Visit iCampus | Help

Print Page Download Unit

Part 2: Arguments against the Death Penalty

Now that we have reviewed the basic facts concerning the death penalty, let us examine the moral arguments concerning the death penalty. We have already mentioned the two arguments in favor of the death penalty (retribution and deterrence). However, as with other issues we have discussed, the burden of argument rests with the side claiming that something is immoral. To this end, let us examine six arguments against the death penalty. Keep in mind that none of these arguments is itself intended to be persuasive. Instead, we should examine all six as a “package deal” that may persuade us that the death penalty is immoral.

Argument #1

m1It is wrong to kill (we ALL have a right to life; no one deserves to be killed). Certainly this argument is often made. If murder is wrong, then two wrongs won't make a right, is one way commonly used to express this sentiment. (Or, that the death penalty demonstrates a lack of respect for human life.) This is also the basic argument of, among others, the previous Pope, who often sent letters to governors asking them to commute death sentences to life without parole. (We can only imagine a drawer in George W. Bush's house full of these letters.) 

Argument #2

m2Innocent people will be murdered if we have the death penalty.   Of course, we know that mistakes are made in the application of any justice system, but there is no way to undo the execution of an innocent person. If we had life without parole, there is still a chance to undo a wrongful conviction; the death penalty cannot be undone. Are innocent people executed? Estimates vary; some studies have claimed that dozens of innocent people have been executed in this century. Perhaps the best answer to this question is the fact that as of June 12 th 2000 , 87 inmates have been freed from death row since the 1977 Supreme Court decision re-authorized the use of the death penalty. Certainly, it is very likely that innocents have been executed (and will be) but how many is uncertain. Would you allow one innocent to be executed in order to execute 100 Tim McVeighs? If so, are you advocating a system that violates the right to life of some innocent people?

James McCloskey: Convicting the Innocent

McCloskey's central claim is that conviction of the innocent is far more common than anyone likes to admit. Those in the system hold that it is a rare occurrence, yet McCloskey holds it is more likely 10% of seriously violent offenses compared to “less than 1%” purported by those in the system. Once a conviction has gaveloccurred, most people do not realize that the truth about guilt or innocence is irrelevant in the appeals process. Appeals are strictly to address legal mistakes during the lower level. Even if a jury believed false testimony or made an invalid inference of guilt, these are not grounds for appeal. In other words, our system is set up such that once a conviction is obtained, the question of guilt or innocence is largely ignored. One exception is if new evidence is produced, but this is rare as it would require funds and efforts to obtain such evidence on behalf of the convicted. Even in cases where post conviction DNA tests show unknown DNA at the crime scene, on the murder weapon, and where the convicted person's DNA is not found anywhere, appeals courts have ruled that this not proof of innocence; it just indicates an accomplice.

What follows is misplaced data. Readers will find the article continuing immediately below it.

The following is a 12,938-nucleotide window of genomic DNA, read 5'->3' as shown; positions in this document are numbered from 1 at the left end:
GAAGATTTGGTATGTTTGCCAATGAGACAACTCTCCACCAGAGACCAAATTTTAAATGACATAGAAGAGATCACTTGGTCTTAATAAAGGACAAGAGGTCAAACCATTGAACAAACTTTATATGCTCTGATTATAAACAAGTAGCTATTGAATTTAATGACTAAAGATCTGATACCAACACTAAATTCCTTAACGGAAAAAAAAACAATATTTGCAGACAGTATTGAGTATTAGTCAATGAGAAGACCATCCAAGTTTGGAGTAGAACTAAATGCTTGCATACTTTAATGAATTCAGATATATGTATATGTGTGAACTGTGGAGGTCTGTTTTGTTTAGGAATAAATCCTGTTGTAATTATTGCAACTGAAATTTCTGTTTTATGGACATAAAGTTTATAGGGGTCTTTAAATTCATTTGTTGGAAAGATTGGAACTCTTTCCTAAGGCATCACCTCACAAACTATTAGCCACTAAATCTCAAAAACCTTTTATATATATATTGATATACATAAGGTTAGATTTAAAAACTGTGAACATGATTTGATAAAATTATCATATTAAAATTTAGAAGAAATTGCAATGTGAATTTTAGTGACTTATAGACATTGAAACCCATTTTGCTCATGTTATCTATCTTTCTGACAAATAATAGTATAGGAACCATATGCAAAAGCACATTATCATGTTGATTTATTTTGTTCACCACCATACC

Beyond this, there are several systemic factors that cause the conviction of the innocent:

  1. Presumption of Guilt

    Certainly we are taught “innocent until proven guilty” but reality does not bear this out. Think of major criminal trials you hear about before they go to trial. It is a stretch to assume that all the accusations and media attention does not lead to a presumption of guilt. Do any of you presume John Lee Malvo (the D.C. sniper m4suspect) to be innocent after hearing in the media of his confession and other evidence? Most people believe that someone must have done something to cause these charges and all the media focus upon them. This not only applies to jurors but also to lawyers, judges, police, and investigators. Once someone becomes the focus of investigation and media attention, the presumption of guilt becomes natural such that even investigators may ignore other suspects or leads as they don't fit the “direction of the investigation.” This was demonstrated in the case of Richard Jewel, who became the sole suspect in the Atlanta Olympic bombing investigation such that some in the media declared that he did it. It turns out after weeks of media accusations and searches of his home that he was found to be an innocent bystander. Given the focus on Richard Jewel, how many other leads were not pursued in time to catch the real bomber? Even defense attorneys in cases have admitted they never believed in their client's innocence. Are we to believe this did not impair many of them from perusing the best defense for their client?

  2. Police Perjury?